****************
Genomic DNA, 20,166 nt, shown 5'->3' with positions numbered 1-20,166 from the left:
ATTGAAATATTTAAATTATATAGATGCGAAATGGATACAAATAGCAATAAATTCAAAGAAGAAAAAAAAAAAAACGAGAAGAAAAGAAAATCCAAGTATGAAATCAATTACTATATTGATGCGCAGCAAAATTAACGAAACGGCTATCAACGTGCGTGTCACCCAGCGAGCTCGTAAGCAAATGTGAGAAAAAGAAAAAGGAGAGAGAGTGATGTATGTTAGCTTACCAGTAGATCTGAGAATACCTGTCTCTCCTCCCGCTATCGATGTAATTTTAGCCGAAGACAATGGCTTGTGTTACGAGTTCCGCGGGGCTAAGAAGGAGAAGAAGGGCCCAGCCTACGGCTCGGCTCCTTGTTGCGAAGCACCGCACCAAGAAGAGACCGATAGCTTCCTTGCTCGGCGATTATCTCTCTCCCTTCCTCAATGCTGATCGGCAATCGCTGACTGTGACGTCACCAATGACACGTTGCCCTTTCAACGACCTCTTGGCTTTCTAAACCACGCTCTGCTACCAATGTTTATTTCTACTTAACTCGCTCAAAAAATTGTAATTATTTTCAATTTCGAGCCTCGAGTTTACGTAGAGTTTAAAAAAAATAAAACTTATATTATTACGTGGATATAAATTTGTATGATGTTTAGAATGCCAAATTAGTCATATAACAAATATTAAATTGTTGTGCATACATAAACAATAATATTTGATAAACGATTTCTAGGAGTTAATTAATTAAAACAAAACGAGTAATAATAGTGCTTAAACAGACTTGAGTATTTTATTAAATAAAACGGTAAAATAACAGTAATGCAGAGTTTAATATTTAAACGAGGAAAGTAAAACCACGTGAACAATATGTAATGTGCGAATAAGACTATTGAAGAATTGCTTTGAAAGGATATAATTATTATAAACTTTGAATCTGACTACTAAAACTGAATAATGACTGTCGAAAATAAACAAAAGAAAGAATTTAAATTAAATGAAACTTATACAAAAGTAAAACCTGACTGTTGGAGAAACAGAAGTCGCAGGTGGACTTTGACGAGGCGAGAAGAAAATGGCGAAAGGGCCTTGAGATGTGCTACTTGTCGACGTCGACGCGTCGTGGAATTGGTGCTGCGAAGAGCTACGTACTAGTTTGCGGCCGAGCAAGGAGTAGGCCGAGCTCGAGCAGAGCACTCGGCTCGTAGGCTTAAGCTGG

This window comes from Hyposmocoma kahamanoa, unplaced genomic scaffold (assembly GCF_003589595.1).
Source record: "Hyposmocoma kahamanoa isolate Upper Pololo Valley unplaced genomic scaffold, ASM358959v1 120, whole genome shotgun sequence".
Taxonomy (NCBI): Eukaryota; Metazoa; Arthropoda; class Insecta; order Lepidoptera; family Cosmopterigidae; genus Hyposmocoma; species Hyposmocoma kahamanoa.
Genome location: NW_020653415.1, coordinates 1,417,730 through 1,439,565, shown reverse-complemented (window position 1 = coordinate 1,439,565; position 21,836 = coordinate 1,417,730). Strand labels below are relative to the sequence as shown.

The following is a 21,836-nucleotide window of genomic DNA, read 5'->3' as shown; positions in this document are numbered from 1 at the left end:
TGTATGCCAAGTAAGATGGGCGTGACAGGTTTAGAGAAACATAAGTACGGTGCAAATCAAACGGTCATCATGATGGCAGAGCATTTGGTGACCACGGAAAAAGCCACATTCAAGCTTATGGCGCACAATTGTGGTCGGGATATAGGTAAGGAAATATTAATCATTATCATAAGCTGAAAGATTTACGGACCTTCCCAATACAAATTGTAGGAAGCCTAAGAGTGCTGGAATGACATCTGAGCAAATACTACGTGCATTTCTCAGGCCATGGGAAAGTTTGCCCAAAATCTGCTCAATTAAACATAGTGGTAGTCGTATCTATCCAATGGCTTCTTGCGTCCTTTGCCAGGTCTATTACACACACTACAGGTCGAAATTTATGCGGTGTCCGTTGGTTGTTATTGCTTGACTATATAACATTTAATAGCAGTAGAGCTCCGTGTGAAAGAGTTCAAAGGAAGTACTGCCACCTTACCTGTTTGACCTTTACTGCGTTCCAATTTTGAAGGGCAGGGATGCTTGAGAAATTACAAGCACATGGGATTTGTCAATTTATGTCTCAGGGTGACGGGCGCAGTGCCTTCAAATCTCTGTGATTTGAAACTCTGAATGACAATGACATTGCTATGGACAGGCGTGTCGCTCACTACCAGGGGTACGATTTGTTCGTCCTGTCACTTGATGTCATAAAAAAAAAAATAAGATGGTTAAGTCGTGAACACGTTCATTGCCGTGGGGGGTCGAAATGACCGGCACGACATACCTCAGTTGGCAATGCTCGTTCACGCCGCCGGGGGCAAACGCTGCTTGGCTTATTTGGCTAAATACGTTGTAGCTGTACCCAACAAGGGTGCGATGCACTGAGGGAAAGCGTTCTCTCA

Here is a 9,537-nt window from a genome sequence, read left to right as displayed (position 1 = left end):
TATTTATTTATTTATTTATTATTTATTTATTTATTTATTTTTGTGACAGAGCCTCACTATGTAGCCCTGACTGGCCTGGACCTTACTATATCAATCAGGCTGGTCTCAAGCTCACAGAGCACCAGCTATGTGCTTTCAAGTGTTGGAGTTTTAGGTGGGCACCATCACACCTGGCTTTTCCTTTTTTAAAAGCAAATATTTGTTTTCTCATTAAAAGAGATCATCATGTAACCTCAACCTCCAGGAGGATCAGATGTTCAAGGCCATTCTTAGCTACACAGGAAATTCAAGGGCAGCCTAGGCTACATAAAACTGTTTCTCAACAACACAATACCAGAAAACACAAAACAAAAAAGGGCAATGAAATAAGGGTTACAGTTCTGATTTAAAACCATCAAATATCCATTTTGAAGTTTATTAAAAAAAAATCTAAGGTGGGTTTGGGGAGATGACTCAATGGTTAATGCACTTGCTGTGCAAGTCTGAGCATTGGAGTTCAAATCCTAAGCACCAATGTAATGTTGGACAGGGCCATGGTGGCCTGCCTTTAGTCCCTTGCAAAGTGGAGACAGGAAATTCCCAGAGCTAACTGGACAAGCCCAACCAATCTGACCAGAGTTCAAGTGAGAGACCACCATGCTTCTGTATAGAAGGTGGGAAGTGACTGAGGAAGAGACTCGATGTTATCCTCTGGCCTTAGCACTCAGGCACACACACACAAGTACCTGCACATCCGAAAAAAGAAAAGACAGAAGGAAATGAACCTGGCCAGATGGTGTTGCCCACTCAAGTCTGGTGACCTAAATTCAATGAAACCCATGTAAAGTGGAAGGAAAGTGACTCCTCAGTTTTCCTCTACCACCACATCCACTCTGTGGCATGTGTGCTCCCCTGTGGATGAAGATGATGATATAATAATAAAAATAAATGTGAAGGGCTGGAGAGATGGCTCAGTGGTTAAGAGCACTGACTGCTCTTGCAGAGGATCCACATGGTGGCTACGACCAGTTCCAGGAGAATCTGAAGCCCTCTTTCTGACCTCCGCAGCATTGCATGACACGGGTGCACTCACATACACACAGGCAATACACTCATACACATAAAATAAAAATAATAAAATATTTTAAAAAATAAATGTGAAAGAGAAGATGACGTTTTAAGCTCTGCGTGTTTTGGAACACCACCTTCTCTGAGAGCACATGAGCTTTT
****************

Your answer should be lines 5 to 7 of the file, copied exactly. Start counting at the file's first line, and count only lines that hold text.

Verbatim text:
Taxonomy (NCBI): Eukaryota; Metazoa; Arthropoda; class Insecta; order Lepidoptera; family Cosmopterigidae; genus Hyposmocoma; species Hyposmocoma kahamanoa.
Genome location: NW_020653415.1, coordinates 1,417,730 through 1,439,565, shown reverse-complemented (window position 1 = coordinate 1,439,565; position 21,836 = coordinate 1,417,730). Strand labels below are relative to the sequence as shown.

The following is a 21,836-nucleotide window of genomic DNA, read 5'->3' as shown; positions in this document are numbered from 1 at the left end: